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Learn how Steem-Python library handles transaction signing with user’s key and how to securely manage your private keys.
Steem python library has 2 ways to handle your keys. One is from source code, another one is through command line interface called
steempy cli is installed by default when you install steem-python library on your machine.
In this tutorial we are only using
steem package - steem-python library.
# initialize Steem class from steem import Steem # defining private keys inside source code is not secure way but possible s = Steem(keys=['<private_posting_key>', '<private_active_key>'])
Last line from above snippet shows how to define private keys for account that’s going to transact using script.
After defining private keys inside Steem class, we can quickly sign any transaction and broadcast it to the network.
# above will allow accessing Commit methods such as # demo account sending 0.001 STEEM to demo1 account s.commit.transfer('demo','0.001','STEEM','memo text','demo1')
Above method works but it is not secure way of handling your keys because you have entered your keys within source code that you might leak accidentally. To avoid that, we can use CLI - command line interface
You can type following to learn more about
steempy lets you leverage your BIP38 encrypted wallet to perform various actions on your accounts.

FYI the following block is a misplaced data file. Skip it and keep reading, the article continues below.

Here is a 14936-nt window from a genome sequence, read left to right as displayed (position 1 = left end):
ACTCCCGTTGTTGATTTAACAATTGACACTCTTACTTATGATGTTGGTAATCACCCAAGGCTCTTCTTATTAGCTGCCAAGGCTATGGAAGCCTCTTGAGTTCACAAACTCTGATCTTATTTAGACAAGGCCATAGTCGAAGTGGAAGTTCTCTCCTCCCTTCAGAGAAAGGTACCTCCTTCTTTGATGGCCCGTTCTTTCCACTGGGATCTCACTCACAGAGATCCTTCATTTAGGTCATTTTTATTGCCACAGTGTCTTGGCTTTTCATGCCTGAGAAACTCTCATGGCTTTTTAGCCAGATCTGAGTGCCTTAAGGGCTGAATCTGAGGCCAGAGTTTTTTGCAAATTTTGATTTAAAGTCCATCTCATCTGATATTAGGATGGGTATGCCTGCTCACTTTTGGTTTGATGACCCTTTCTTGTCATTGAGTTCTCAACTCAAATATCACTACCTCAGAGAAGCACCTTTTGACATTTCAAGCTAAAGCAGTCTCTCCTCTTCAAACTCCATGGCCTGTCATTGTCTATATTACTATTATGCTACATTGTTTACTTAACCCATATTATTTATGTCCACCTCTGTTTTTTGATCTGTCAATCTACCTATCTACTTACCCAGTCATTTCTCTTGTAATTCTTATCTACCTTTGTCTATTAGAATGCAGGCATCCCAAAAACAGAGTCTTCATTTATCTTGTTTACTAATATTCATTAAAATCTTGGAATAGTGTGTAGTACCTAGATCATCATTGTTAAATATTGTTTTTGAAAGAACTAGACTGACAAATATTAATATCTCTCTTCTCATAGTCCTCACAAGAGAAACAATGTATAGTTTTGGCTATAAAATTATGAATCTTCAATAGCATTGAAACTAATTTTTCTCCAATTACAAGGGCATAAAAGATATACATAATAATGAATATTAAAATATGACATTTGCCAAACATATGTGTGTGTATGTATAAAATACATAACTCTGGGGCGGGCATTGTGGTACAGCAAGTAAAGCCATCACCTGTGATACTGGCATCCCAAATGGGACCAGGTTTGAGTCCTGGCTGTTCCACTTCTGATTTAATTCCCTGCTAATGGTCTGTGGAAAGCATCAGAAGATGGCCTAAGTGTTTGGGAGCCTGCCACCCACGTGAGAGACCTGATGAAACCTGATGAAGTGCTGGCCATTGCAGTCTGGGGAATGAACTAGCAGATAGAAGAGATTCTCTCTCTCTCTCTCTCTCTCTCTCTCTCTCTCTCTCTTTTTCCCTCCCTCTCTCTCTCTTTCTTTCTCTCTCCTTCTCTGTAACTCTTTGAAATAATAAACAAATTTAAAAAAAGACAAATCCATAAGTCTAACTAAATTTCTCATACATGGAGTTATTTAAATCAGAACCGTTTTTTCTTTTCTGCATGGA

The first time you use steempy, you will be prompted to enter a password. This password will be used to encrypt the steempy wallet, which contains your private keys.
You can import your Steem username with following command:
steempy importaccount username
Next you can import individual private keys:
steempy addkey <private_key>
That’s it, now that your keys are securely stored on your local machine, you can easily sign transaction from any of your Python scripts by using defined keys.
# if private keys are not defined # accessing Wallet methods are also possible and secure way s.wallet.get_active_key_for_account('demo')
Above line fetches private key for user
demo from local machine and signs transaction.
steempy also allows you to sign and broadcast transactions from terminal. For example:
steempy transfer --account <account_name> <recipient_name> 1 STEEM memo
would sign and broadcast transfer operation,
steempy upvote --account <account_name> link
would sing and broadcast vote operation, etc.
To Run the tutorial
- review dev requirements
- clone this repo
pip install -r requirements.txt
- After a few moments, you should see output in terminal/command prompt screen.